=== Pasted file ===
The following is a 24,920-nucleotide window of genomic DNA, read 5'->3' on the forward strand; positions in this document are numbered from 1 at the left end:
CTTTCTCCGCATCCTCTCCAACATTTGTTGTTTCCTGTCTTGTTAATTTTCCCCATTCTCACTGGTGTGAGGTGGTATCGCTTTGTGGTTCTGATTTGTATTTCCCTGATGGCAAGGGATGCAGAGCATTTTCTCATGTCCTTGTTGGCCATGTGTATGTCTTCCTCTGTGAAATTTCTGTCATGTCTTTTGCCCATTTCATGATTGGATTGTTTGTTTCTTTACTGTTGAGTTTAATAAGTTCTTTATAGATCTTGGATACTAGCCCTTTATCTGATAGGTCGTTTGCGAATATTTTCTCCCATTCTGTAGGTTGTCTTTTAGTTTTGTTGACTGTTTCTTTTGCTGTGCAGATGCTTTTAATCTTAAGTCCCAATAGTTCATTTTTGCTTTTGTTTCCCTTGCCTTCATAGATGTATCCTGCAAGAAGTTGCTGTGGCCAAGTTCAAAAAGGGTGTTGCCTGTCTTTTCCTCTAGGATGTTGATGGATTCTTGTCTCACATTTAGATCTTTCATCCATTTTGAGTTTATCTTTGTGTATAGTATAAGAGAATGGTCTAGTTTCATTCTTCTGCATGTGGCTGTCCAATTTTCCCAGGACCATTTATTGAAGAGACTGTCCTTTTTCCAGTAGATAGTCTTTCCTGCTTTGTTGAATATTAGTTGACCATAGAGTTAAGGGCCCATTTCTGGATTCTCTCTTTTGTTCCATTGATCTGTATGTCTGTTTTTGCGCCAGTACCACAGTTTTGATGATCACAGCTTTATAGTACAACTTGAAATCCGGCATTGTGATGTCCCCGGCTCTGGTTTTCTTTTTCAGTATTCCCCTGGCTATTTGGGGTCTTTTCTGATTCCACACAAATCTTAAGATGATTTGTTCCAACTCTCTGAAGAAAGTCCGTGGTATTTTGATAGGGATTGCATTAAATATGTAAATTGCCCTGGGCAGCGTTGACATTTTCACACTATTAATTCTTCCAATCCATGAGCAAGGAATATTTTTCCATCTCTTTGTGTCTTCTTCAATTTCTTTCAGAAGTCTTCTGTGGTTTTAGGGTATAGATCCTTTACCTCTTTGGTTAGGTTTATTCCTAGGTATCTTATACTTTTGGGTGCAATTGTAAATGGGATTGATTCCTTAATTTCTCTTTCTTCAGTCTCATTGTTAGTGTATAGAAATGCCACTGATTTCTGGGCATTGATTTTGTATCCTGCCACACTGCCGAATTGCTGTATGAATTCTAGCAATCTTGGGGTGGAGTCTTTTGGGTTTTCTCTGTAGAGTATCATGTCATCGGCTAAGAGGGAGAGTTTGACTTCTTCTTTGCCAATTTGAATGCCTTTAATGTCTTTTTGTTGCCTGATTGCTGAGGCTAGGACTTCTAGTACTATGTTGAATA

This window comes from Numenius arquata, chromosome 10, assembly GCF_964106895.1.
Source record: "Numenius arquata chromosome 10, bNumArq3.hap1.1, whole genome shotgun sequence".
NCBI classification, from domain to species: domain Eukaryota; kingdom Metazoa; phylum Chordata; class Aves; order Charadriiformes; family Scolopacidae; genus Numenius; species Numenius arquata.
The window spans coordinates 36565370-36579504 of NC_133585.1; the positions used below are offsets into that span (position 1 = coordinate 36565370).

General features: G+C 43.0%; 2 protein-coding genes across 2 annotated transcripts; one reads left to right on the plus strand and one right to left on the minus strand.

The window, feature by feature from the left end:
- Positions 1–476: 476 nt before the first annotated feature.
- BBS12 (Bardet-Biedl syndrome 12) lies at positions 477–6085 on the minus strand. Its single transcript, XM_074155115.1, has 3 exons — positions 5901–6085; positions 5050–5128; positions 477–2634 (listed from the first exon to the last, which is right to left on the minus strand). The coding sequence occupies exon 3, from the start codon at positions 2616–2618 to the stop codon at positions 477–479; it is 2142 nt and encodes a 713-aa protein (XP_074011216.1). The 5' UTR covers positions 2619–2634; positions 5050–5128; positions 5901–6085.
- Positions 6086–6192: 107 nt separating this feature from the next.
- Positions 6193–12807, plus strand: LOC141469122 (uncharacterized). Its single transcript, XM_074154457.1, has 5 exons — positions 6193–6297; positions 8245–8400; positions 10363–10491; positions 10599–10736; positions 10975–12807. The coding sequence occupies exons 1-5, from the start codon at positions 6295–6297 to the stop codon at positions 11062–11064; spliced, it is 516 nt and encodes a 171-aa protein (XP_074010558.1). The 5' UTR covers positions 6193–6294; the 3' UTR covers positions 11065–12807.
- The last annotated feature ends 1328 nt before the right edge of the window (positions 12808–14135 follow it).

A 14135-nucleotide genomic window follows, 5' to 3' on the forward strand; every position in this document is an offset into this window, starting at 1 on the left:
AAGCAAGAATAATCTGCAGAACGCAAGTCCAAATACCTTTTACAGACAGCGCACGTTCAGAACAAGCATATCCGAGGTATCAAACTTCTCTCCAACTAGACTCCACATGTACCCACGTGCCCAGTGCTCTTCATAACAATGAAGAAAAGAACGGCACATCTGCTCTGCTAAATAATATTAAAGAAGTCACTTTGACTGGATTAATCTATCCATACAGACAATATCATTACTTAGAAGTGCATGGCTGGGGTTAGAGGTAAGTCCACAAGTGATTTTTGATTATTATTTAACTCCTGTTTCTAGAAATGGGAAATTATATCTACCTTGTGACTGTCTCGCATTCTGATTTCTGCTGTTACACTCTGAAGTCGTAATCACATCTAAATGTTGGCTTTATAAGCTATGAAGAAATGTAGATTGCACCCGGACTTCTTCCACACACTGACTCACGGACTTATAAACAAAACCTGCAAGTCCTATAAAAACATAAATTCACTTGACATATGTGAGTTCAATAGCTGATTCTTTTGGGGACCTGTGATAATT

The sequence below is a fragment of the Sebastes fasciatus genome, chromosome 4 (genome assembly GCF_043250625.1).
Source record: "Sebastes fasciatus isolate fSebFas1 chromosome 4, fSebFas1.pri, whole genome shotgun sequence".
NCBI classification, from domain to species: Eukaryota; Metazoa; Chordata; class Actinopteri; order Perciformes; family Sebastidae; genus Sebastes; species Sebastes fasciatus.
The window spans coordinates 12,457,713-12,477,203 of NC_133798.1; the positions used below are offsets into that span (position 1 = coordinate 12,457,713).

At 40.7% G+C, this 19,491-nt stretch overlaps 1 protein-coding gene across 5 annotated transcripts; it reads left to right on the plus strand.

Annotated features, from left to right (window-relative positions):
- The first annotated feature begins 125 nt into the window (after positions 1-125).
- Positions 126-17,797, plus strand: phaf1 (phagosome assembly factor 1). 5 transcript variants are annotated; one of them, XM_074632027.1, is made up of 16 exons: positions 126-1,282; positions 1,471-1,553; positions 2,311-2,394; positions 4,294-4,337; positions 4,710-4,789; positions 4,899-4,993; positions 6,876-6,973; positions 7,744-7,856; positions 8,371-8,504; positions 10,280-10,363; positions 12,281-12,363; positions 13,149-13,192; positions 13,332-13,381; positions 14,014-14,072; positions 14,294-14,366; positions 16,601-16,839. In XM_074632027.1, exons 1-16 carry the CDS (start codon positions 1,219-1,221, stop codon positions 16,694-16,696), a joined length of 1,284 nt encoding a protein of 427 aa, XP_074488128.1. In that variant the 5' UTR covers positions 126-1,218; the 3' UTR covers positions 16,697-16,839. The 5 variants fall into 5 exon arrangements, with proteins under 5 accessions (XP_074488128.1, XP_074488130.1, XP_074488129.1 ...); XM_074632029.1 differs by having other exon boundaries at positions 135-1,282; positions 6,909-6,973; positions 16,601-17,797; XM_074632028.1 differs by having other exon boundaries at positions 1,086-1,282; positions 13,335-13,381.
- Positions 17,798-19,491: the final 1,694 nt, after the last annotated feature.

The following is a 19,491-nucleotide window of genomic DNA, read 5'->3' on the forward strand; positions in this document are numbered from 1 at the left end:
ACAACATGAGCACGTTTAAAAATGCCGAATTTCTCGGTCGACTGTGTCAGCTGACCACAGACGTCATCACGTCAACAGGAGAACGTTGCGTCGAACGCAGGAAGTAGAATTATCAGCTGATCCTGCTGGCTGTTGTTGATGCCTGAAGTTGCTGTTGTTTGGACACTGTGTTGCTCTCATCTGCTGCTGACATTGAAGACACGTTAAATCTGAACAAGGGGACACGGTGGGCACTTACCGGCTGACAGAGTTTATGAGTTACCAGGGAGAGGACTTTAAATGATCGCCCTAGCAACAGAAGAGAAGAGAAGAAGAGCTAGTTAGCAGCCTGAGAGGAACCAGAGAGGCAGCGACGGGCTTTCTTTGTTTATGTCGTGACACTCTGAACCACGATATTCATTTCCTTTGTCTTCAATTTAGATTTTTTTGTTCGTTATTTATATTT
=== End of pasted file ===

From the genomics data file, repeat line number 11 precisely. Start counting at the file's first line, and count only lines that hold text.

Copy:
- Positions 6086–6192: 107 nt separating this feature from the next.